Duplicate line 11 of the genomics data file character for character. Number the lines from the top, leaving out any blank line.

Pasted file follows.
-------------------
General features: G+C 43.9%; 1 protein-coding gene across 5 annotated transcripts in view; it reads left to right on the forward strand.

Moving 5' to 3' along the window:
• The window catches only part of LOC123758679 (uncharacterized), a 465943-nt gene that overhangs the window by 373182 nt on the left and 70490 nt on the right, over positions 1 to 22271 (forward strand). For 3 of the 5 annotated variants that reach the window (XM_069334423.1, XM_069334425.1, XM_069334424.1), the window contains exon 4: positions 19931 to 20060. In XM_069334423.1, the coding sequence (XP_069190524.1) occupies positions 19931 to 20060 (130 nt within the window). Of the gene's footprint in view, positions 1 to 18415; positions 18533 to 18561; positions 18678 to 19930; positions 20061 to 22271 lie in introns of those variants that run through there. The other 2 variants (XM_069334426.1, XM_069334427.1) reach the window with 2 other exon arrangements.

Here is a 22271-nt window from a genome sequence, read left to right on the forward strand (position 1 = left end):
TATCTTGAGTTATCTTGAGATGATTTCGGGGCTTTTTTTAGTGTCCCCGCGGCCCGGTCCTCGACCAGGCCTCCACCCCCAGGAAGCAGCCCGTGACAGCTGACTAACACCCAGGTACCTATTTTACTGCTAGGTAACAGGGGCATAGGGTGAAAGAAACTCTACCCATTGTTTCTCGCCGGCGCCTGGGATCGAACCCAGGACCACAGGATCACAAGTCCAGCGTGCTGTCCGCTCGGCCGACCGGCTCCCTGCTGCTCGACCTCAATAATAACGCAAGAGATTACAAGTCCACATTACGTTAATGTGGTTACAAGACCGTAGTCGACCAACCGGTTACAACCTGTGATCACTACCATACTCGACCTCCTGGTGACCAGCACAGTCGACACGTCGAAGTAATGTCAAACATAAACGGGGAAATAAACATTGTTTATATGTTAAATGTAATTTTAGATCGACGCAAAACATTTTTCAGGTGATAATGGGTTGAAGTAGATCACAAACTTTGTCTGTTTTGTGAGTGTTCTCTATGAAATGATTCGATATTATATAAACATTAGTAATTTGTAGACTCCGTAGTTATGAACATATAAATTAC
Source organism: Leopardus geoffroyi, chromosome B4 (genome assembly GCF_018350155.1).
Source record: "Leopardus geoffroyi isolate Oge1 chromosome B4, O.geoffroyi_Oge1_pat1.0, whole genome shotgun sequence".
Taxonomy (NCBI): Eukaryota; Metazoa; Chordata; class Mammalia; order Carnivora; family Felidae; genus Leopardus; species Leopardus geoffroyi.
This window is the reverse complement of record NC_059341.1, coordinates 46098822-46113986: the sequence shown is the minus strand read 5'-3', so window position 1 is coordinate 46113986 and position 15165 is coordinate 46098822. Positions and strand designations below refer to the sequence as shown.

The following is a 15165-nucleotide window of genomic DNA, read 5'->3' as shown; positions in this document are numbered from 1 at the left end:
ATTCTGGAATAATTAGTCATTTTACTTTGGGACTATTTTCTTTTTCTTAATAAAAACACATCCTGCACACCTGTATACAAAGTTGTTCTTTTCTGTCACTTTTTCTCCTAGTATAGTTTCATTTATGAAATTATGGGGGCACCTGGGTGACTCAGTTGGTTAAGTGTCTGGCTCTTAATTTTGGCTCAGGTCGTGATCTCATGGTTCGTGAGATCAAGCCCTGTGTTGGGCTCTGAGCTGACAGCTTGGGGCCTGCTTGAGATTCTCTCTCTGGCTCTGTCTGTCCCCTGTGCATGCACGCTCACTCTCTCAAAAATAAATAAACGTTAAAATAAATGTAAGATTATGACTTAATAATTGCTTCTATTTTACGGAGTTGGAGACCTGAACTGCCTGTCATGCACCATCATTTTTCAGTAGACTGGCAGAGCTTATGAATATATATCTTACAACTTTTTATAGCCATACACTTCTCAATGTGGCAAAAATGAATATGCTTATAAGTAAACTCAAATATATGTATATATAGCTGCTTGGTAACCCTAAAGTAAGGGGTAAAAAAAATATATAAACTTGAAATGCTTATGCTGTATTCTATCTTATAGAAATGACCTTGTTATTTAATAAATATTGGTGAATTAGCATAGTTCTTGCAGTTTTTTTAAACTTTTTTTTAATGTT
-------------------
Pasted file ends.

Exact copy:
ATTCTGGAATAATTAGTCATTTTACTTTGGGACTATTTTCTTTTTCTTAATAAAAACACATCCTGCACACCTGTATACAAAGTTGTTCTTTTCTGTCACTTTTTCTCCTAGTATAGTTTCATTTATGAAATTATGGGGGCACCTGGGTGACTCAGTTGGTTAAGTGTCTGGCTCTTAATTTTGGCTCAGGTCGTGATCTCATGGTTCGTGAGATCAAGCCCTGTGTTGGGCTCTGAGCTGACAGCTTGGGGCCTGCTTGAGATTCTCTCTCTGGCTCTGTCTGTCCCCTGTGCATGCACGCTCACTCTCTCAAAAATAAATAAACGTTAAAATAAATGTAAGATTATGACTTAATAATTGCTTCTATTTTACGGAGTTGGAGACCTGAACTGCCTGTCATGCACCATCATTTTTCAGTAGACTGGCAGAGCTTATGAATATATATCTTACAACTTTTTATAGCCATACACTTCTCAATGTGGCAAAAATGAATATGCTTATAAGTAAACTCAAATATATGTATATATAGCTGCTTGGTAACCCTAAAGTAAGGGGTAAAAAAAATATATAAACTTGAAATGCTTATGCTGTATTCTATCTTATAGAAATGACCTTGTTATTTAATAAATATTGGTGAATTAGCATAGTTCTTGCAGTTTTTTTAAACTTTTTTTTAATGTT